>>> below.  I've found that all of the Diffie-Helman primes
>>> published in RFC's 2409, 3526, and 7919 allow you
>>> to brute-force compute a secret 32 times faster than
>>> you would expect just looking at the number of bits.
>>> 
>>> The prime numbers all have the property that (P+1)
>>> is divisible by 2^64.  This follows from the fact that
>>> the lower sixty-four bits are all ones.  I don't know
>>> if any additional problem arises by having the top
>>> 64 bits also equal to 1.
>>> 
>>> These primes are (assumedly) safe according to the
>>> current definition ([1] and [2] above), but perhaps
>>> effectively 64 or more bits shorter than advertised.
>>> 
>>> This could mean that the number field sieve would
>>> also be faster (the 2048-bit primes could act like
>>> 1984-bit primes), but I have not tried to determine
>>> this myself.
>>> 
>>> It may be really difficult to find primes satisfying [1],
>>> [2], and [3], so there'd maybe be a trade-off where
>>> you'd allow a few square factors....
>>> 
>>> This is not my field of expertise, so I apologize if
>>> anyone feels I'm wasting their time.
>>> 
>>> Mike
>>> 
>>> 
>>> On Fri, Oct 16, 2020, at 09:07, Mike Hamburg wrote:
>>>> Hello Mike,
>>>> 
>>>> The limiting factor for DH security (and also RSA security) is a
>>>> very complex attack algorithm called the Number Field Sieve.  So
>>>> attacks on 2048-bit DH safe prime would take time:
>>>> 
>>>> * ~ 2^2048 using straightforward brute force
>>>> * ~ 2^1024 using collision-based brute force such as Pollard’s Rho
>>>> * ~ 2^112 using NFS.
>>>> 
>>>> For DSA and sometimes for DH, people use primes p with a generator
>>>> g of smaller prime order q, eg q ~ 2^256 here.  This speeds up the
>>>> operation at the cost of lower brute-force resistance.  This would
>>>> reduce the brute force costs to
>>>> 
>>>> * ~ 2^256 using straightforward brute force
>>>> * ~ 2^128 using collision-based brute force
>>>> * but still ~ 2^112 using NFS
>>>> 
>>>> This is generally seen as acceptable, because the cost estimates for
>>>> rho attacks are much more certain than for NFS, and are still at an
>>>> acceptable level.  Since the security is determined mainly by the
>>>> best attack, this doesn’t lower the security.  (Unless NFS at that
>>>> scale is harder than projected, but in that case the security is
>>>> still fine.)
>>>> 
>>>> Likewise, your attack slightly speeds up straightforward brute force,
>>>> but not (as far as you’ve shown) collision-based brute force or NFS.
>>>> So it doesn’t affect the overall security of DH / DSA.
>>>> 
>>>> However, primes of a special form *can* reduce security against the
>>>> NFS.  But these aren’t primes that specifically begin or end with a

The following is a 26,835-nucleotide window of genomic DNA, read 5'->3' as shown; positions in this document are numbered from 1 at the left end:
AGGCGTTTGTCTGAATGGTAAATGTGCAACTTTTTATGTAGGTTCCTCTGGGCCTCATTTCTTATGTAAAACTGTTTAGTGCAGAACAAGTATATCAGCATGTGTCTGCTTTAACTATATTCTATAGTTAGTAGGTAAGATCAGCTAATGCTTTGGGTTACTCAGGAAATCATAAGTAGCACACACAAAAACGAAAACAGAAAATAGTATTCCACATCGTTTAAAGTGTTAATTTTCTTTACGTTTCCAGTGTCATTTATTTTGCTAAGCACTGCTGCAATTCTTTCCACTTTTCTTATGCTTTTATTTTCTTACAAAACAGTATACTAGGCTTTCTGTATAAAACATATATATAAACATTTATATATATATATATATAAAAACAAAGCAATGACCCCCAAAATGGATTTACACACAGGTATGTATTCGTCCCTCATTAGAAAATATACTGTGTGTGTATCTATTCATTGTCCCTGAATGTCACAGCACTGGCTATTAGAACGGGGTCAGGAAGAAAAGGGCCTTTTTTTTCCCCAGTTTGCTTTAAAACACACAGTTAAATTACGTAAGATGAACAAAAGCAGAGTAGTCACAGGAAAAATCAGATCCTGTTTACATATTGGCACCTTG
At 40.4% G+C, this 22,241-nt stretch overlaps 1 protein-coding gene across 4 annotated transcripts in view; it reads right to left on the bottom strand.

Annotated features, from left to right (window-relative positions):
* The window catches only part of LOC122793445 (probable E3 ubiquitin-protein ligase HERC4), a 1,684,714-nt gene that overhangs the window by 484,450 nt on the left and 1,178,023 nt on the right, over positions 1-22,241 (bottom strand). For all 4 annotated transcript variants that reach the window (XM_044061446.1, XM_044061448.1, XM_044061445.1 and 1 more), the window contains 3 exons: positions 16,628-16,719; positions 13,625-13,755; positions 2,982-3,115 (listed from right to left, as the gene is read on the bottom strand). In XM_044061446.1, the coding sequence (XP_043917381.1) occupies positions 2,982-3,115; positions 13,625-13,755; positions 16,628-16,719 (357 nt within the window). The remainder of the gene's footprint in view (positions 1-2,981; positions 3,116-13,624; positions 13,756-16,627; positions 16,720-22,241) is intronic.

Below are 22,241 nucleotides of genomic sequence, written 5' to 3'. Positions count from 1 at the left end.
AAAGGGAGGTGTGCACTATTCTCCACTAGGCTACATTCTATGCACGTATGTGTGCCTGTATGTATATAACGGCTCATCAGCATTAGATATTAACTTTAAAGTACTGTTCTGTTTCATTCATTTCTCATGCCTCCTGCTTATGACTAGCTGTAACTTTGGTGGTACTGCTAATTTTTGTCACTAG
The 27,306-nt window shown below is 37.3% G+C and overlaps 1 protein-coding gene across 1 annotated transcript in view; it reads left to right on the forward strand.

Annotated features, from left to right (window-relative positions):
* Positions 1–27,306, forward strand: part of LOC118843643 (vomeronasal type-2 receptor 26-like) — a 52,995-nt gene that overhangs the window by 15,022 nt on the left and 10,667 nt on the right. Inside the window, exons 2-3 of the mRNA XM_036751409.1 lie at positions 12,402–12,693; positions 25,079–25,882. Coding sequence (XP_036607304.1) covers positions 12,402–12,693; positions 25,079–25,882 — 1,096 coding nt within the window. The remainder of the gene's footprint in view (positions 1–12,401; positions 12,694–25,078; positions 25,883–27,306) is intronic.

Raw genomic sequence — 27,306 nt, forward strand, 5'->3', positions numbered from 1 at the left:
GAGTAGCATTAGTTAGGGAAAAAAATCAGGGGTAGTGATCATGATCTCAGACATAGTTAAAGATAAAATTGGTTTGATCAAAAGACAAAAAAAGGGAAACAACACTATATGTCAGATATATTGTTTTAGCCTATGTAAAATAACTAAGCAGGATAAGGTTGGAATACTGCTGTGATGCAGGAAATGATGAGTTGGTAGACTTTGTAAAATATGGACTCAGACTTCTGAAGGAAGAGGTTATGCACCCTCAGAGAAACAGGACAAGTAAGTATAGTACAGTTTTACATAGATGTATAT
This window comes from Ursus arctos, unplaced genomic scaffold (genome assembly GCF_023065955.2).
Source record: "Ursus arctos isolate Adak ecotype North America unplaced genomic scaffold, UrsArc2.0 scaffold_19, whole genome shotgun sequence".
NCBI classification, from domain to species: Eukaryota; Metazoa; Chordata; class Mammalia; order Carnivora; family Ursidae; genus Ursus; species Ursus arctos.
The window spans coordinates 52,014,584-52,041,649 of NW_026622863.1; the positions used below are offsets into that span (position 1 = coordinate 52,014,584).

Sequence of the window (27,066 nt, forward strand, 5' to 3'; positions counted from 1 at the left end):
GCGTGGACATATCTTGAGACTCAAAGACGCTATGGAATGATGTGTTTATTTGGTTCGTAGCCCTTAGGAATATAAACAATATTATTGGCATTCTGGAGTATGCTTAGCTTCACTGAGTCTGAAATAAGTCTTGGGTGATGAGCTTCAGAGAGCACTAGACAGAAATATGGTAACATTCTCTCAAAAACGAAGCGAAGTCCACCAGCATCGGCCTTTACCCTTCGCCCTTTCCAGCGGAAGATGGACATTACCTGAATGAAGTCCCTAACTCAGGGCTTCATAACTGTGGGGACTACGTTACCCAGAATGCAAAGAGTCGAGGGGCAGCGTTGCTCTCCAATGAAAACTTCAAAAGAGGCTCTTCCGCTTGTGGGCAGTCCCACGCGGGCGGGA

>>>> lot of 1s, but rather primes that can be expressed as a low or medium-
>>>> degree polynomial with small coefficients.  For example,
>>>> p = 2^2048 - 1557 would be a poor choice, because it can be written
>>>> as a small polynomial, eg
>>>> 
>>>> p = x^32 - 1557 with x = 2^64.
>>>> 
>>>> I’m not an expert on NFS, so I’m not sure exactly how much security
>>>> this knocks off.  Asymptotically you lose about 20% of the bits,
>>>> (eg 2^112 -> 2^89, which is still out of reach of academics but maybe
>>>> not large / govt organizations, especially because most of the work
>>>> can be amortized across many discrete logs) but concretely this might
>>>> be quite different.
>>>> 
>>>> Cheers,
>>>> — Another Mike
>>>> 
>>>>> On Fri, Oct 16, 2020, at 03:22, Michael D'Errico wrote:
>>>>> 
>>>>> Hello,
>>>>> 
>>>>> [...]
>>>>> 
>>>>> The algorithm I showed should run about 32 times faster
>>>>> than brute force, even though it's doing a brute force
>>>>> search.
>>>>> 
>>>>> According to Wikipedia, a 2048-bit Diffie-Hellman prime
>>>>> is equivalent to 112 bits for a symmetric key, so perhaps
>>>>> the special structure of both 2048-bit published primes
>>>>> makes them equivalent to only 107 bits.
>>>>> 
>>>>> Mike
>>>>> 
>>>>>>> On Thu, Oct 15, 2020, at 09:15, Michael D'Errico wrote:
>>>>>>> 
>>>>>>> Hi,
>>>>>>> 
>>>>>>> I've figured out just a bit more.  I'm actually trying
>>>>>>> not to work on this problem, but my brain keeps
>>>>>>> thinking about it anyway.  The special format of
>>>>>>> the prime numbers in RFC's 2409, 3526, and
>>>>>>> 7919 allow you to create an interesting device to
>>>>>>> calculate the private value from a Diffie-Hellman
>>>>>>> public value using on the order of N bits (size of
>>>>>>> prime P).
>>>>>>> 
>>>>>>> The lowest 64 bits of the Diffie-Hellman public